The study was approved by the institutional review board of the Breast Tumor Centre of Sun Yat-Sen Memorial Hospital, China. The following data were included in the study: clinical features, laboratory studies, details of imaging, and microbiological studies. Further details regarding treatment and follow-up were also collected.

In ultrasonography, bilateral breast ultrasonic scanning was performed to detect possible lesions. The data including location, maximum diameter, echo, shape, margin, and vascularity were recorded. In mammography, low energy x-ray was used for breast imaging. The date including location, maximum diameter lesion characteristics were recorded. All breast lesions were graded by 2 experienced ultrasound doctors and radiologists according to grading criteria of the Breast Imaging Reporting and Data System (BI-RADS).

Moreover, serology tests including complete blood count, erythrocyte sedimentation rate (ESR), high-sensitivity C-reactive protein (hsCRP), electrolytes, and liver and renal functional tests were performed in all patients. The purified protein derivative test and serum anti-tuberculosis drug levels tested by the enzyme-linked immunosorbent assay were performed to help diagnosis.

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Histology

The definitive pathology examination was processed as the essential criterion in diagnosis of NPM. All ablated portions of the mammary tissue from core-needle biopsies and open surgical biopsies were widely resected and placed in 10% formalin and stored at 4°C until sectioning. All aspirates and tissue samples were examined with hematoxylin–eosin staining procedure as well as the special stains for tuberculosis and fungal infection. Histologically, IGM is characterized by non-necrotizing granuloma formation with a localized infiltrate of multi-nucleated giant cells, plasma cells, epithelioid histiocytes, lymphocytes, and fibrous hyperplasia. As for PDM/MDE, it is characterized by periductal inflammation around ectatic ducts showing some disruption of the surrounding elastic lamina with the lymphocytes, plasma cells, and macrophages infiltrated.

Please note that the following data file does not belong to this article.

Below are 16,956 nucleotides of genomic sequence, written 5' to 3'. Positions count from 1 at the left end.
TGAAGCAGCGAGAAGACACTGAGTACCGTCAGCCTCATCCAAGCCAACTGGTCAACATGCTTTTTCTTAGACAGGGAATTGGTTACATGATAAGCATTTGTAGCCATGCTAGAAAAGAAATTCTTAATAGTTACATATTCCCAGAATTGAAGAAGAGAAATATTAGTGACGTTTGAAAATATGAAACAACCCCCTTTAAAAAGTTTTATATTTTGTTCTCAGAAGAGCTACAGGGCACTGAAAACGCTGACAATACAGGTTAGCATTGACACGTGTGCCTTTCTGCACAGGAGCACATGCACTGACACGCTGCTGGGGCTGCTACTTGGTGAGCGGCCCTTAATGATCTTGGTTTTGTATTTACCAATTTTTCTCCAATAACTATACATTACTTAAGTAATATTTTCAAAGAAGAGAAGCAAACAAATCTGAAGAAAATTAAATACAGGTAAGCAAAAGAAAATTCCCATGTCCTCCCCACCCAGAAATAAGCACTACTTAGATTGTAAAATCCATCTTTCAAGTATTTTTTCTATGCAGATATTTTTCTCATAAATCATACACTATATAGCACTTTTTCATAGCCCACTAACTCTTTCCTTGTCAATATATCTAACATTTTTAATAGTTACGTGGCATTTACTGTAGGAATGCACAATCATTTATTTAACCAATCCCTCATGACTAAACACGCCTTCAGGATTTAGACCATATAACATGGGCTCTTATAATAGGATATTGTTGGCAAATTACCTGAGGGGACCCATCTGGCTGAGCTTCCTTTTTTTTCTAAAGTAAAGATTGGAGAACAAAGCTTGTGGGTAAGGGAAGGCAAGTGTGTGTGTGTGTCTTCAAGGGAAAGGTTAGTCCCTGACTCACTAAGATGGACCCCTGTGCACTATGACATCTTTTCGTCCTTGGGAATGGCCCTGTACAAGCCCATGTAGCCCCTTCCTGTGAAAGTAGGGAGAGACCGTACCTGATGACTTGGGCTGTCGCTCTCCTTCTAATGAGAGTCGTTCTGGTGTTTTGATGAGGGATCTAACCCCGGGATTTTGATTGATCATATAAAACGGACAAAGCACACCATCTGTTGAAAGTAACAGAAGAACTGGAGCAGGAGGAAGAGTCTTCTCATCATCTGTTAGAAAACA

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Microbiology

Microbiology study was performed in the patients with breast abscesses or inflammatory breast tissues. The pus taken from breast abscesses or inflammatory breast tissues obtained from biopsies were cultured on blood agar, chocolate agar, fastidious anaerobic thioglycolate broth for bacteria, mycobacteria, and anaerobes. Biochemical identification was possible using a wide battery of methods including API Coryne V2.0, API Strep, API NH, API NE, Vitek2 microbiology analyzer (bioMérieux, Marcy-l’Etoile, France), matrix-assisted laser desorption/ionization time-of-flight mass spectrometry (bioMérieux) and 16S rRNA gene amplification and sequencing. Antibiotic susceptibility was determined by the disk diffusion method and E-test (bioMérieux) on Mueller–Hinton agar supplemented with 5% horse blood. Susceptibility to antibiotics was interpreted following recommended criteria by the Clinical and Laboratory Standards Institute (CLSI; formerly, National Committee for Clinical Laboratory Standards) guidelines. Meanwhile, gram staining and acid-fast staining were performed in all samples to find whether there is evidence for the presence of bacteria under the oil microscope.